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I would like to find files whose name has only 4 characters.

Example, there are three files under /tmp:

$ ls /tmp

Output should only show file because it only has 4 characters.

marked as duplicate by Michael Mrozek Aug 9 '15 at 20:38

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  • 1
    If you want to print also hidden files make use of brace expansion: echo /tmp/{.,?}???. – jimmij Jun 4 '15 at 12:38
  • What? No grep based solution yet? – Cole Johnson Jun 4 '15 at 14:56
  • 1
    @ColeJohnson It's not the best tool for the job. grep matches lines of text, but not all filenames are guaranteed to be single lines of text. – jw013 Jun 4 '15 at 17:46
  • 2
    Why do you want to do this? Please edit your question and enlighten us. – unforgettableid Jun 5 '15 at 20:06
  • 1
    Also, bytes or characters? beta in UTF-8 is 4 characters and 4 bytes long, while bétá is 4 characters and 6 bytes.... – Rmano Jun 6 '15 at 17:57

Use the ? wildcard for file globbing:

ls -d /tmp/????

This will print all files and directories whose filename is 4-char long.

As suggested by @roaima, the -d flag will prevent ls to display the content of subdirectories that match the pattern.

  • 10
    +1 for not using find – frostschutz Jun 4 '15 at 11:24
  • 2
    Please open a separate question for this. – dr01 Jun 4 '15 at 12:16
  • 3
    Note that this won't list hidden file. – cuonglm Jun 4 '15 at 18:00
  • 4
    Use ls -d to avoid expansion of any directory matching /tmp/???? – roaima Jun 4 '15 at 21:06
  • 2
    @user913 if simple globbing does the same job, find is overkill. nothing wrong with it otherwise – frostschutz Jun 8 '15 at 20:46

List files in /tmp only:

cd /tmp
find . ! -name . -prune -path './????' -type f

List files in /tmp recursively:

find /tmp -path '*/????' -type f


find /tmp -type f -print| awk -F/ ' length($NF)  == 4 '

What awk does:

  • Using / as field separator,
  • Finding filename $NF (last field)
  • Computing length
  • And check if value is 4, then print it.
  • 2
    This won't work if filename contains newline. – cuonglm Jun 4 '15 at 13:31
  • @cuonglm can file name have new line? – Ooker Jun 5 '15 at 10:57
  • 1
    @Ooker: Yes, try touch a$'\n'b – cuonglm Jun 5 '15 at 11:17

This seems to me like the most straightforward way to find a file of four bytes:

find /tmp -type f -size 4c

Edit: to find a file name of four bytes:

find /tmp -type f -name '????'
  • 1
    Judging by the example given in the question, OP is looking at file names not contents. – jw013 Jun 4 '15 at 17:51
  • Ah, of course, not a file of four bytes but a file name of four bytes. That makes sense. – Ulric Eriksson Jun 4 '15 at 17:55
  • This will also match /tmp/somelongpathname/fred, which doesn't match the glob /tmp/???? – roaima Jun 4 '15 at 21:07
  • It is supposed to. /tmp/???? only finds files immediately under /tmp. – Ulric Eriksson Jun 4 '15 at 21:13
  • Can use -maxdepth arg to restrict to immediate entries of /tmp. The original question is unclear on the requirement. – Toby Speight Jun 5 '15 at 15:03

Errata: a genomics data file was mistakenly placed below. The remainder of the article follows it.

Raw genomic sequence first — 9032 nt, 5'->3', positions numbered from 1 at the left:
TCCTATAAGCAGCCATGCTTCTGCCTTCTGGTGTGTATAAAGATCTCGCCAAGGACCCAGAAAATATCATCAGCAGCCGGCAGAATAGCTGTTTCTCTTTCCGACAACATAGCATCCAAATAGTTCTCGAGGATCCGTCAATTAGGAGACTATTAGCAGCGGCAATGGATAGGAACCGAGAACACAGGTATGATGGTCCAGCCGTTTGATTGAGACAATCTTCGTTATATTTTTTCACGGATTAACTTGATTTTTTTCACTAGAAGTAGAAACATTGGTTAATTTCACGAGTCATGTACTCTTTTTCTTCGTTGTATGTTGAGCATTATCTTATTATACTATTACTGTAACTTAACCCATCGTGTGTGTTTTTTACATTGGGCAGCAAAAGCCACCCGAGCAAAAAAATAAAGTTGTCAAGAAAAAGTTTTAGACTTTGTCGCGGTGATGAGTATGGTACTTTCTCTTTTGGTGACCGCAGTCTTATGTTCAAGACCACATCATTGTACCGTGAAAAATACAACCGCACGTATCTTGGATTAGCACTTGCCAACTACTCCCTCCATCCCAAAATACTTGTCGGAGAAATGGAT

There's also a perl (5.10 or newer) solution:

perl -E 'say for </tmp/????>;'

A slightly more flexible version where you can specify the desired length:

perl -E 'my $w = "?" x shift; say for </tmp/$w>;' 4

Assuming you're using bash, you can do the following:

shopt -s globstar
shopt -s nullglob

This will put the list of files you want in an array filearray. Newlines (and other exotic characters) in the filename will be handled correctly.

Setting globstar enables ** in glob patterns to match across subdirectories, giving the required recursive search.

Setting nullglob simply causes the expansion to expand to nothing if there are no matches. Otherwise it will expand to itself which is probably not what you want.


"/tmp/" takes 5 characters. That's why there is "9" (5+4) in test

for i in /tmp/* ;
  do [ "${#i}" -eq 9 ] && printf %s\\n "$i";


for i in /tmp/* ;
  do i="${i#/tmp/}"; # to get rid of /tmp/
  [[ "${#i}" -eq 4 ]] && printf %s\\n "$i"; # there is 4 in test!

FWIW. It does not fail on newline (@cuonglm), can be easilly converted to list only 140 character long file names (@don_crissti).


As globbing is done by the shell, there is even no need to call ls or find, echo does the trick:

$ echo /tmp/????

Only thing is, if there is no file whose name is 4 characters long, it will just print


You might want a one-liner bash script that checks this and also prints one file per line:

pattern=/tmp/????? ; for f in $pattern ; do if [ $f != "$pattern" ] ; then echo $f ; fi ; done

How about:

ls /tmp | grep -e '^.\{4\}$'    

for a grep based answer.

  • 1
    This won't work if filename contains newline – cuonglm Jun 4 '15 at 17:08
  • @cuonglm if your going to be pedantic about newlines, at least apply it evenly across all answers to a question. Any globbing with ?(s) is susceptible to this defect. – joe Lovick Jun 4 '15 at 17:30
  • 1
    @joeLovick: You created file with literal \n, not newline – cuonglm Jun 4 '15 at 17:55
  • 3
    never parse ls for anything – frostschutz Jun 5 '15 at 7:43
  • 1
    ls -q | grep -E '^.{4}$' should take care of those file names with funky chars (though they'll appear as question marks in the output). – don_crissti Jun 5 '15 at 9:46

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